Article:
FIANNA FAIL leader Micheal Martin's last-ditch drive to stem seat losses in the election was dealt a severe blow last night with the shock departure of well-known party figures.
His efforts to stamp his authority on Fianna Fail were thrown into disarray following major setbacks in a number of key constituencies.
And there are still question marks over the fate of a number of senior cabinet figures.
Fianna Fail was last night hit by the retirement of high-profile Donegal North-East TD Niall Blaney, who unexpectedly pulled out of the election race. He is the 18th Fianna Fail deputy to quit before this election.
His decision to stand down for "personal reasons" has stunned the party. The selection convention in Letterkenny was left in disarray when a statement from Mr Blaney was read out to the meeting. His brother, Cllr Liam Blaney, may be added to the ticket.
But there is also a threat of a split in the organisation again -- just five years after the Blaneys came back into the Fianna Fail fold 35 years after the arms crisis divide.
Such is the level of uncertainty surrounding the party that Tanaiste Mary Coughlan's spokesman was forced to deny strong rumours that she too was planning to withdraw.
The spokesman said: "She is preparing her campaign as we speak."
And in Roscommon-South Leitrim, Rachel Doherty, daughter of the late justice minister Sean Doherty, withdrew her name as a potential candidate.
The setbacks come as Mr Martin conducts a final sweep of Fianna Fail's candidate line-up before the election officially gets under way tomorrow -- but he faces several problems.
And Taoiseach Brian Cowen was last night widely expected to confirm his retirement in the Dail tomorrow.
Senior Fianna Fail figures in his Laois-Offaly constituency are meeting tonight in Tullamore ahead of the selection convention tomorrow night.
And there are doubts if Mr Cowen's running mate John Molony will seek re-election.
Despite a slight improvement in the party's polling fortunes, Fianna Fail's strategy is to avoid splitting the vote too much and placing further seats in danger.
But both Tourism Minister Mary Hanafin and Children's Minister Barry Andrews are digging in and refusing to switch constituencies in Dunlaoighre-Rathdown.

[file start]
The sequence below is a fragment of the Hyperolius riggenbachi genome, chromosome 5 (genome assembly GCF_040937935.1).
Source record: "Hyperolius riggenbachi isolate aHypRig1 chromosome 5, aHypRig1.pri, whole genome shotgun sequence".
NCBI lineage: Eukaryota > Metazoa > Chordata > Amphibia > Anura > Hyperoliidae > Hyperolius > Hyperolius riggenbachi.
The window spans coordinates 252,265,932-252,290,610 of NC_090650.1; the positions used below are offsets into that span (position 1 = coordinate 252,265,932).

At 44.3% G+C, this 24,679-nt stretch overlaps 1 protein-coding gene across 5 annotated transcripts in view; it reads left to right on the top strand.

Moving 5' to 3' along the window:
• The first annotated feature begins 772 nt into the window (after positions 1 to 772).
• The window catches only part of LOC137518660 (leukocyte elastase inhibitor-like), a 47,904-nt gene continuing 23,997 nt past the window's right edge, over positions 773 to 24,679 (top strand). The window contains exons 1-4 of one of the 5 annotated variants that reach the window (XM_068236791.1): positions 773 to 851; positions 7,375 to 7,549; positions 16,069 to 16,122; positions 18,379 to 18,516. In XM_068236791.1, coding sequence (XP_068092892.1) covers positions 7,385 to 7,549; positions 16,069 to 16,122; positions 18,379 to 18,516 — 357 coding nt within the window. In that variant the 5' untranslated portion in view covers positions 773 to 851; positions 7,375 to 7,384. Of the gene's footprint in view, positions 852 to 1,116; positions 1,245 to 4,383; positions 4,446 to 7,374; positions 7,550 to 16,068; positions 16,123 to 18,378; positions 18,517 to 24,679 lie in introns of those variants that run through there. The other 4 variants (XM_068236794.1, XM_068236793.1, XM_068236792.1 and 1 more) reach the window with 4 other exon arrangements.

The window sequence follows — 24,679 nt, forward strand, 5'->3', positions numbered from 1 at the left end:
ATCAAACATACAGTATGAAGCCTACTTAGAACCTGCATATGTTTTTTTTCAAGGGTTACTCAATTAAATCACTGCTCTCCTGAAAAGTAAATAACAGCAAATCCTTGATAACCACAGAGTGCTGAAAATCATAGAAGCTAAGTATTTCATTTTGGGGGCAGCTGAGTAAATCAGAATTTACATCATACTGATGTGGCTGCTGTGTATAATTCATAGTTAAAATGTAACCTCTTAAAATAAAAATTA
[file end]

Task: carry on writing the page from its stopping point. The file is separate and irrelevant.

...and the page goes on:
The party leader managed to convince long-time Cork city colleague, Noel O'Flynn, to stand down to ensure the party won one seat in his constituency. But Mr Blaney's departure was not in Mr Martin's plans.
He had insisted on two candidates running in Donegal North-East, but that decision is not believed to have precipitated Mr Blaney's departure.
The general election is still tipped to be on February 25, although Mr Cowen could opt for March 2 to give his floundering party extra time.
Ms Hanafin, had her campaign in Dun Laoghaire launched by businessman Bill Cullen yesterday, despite continuing pressure on her to switch to Dublin South. "I'm hired," she joked in reference to Mr Cullen's catch-cry from 'The Apprentice' TV show.
Fianna Fail wants the Tourism Minister or Children's Minister Barry Andrews to move to the neighbouring constituency. The party has little hope of winning two seats in Dun Laoghaire and has a vacancy on the ticket in Dublin South.
But Ms Hanafin said she was definitely running in Dun Laoghaire.
"It's not that I'm not willing to do something for the party. I have nothing to bring to Dublin South," she said.
Her ministerial colleague, Barry Andrews, also said he was "100pc committed" to remaining in the constituency.
Mr Martin has taken a close look at the party line-up in a number of constituencies.
In particular, Mr Martin has looked at places where Fianna Fail has two sitting TDs and might be in danger of losing both seats by splitting the vote.
Unlike Cork North-Central, he ultimately decided on no changes in Kildare North, Kildare South and Limerick.
He is specifically examining the vast majority of the Dublin city and county constituencies.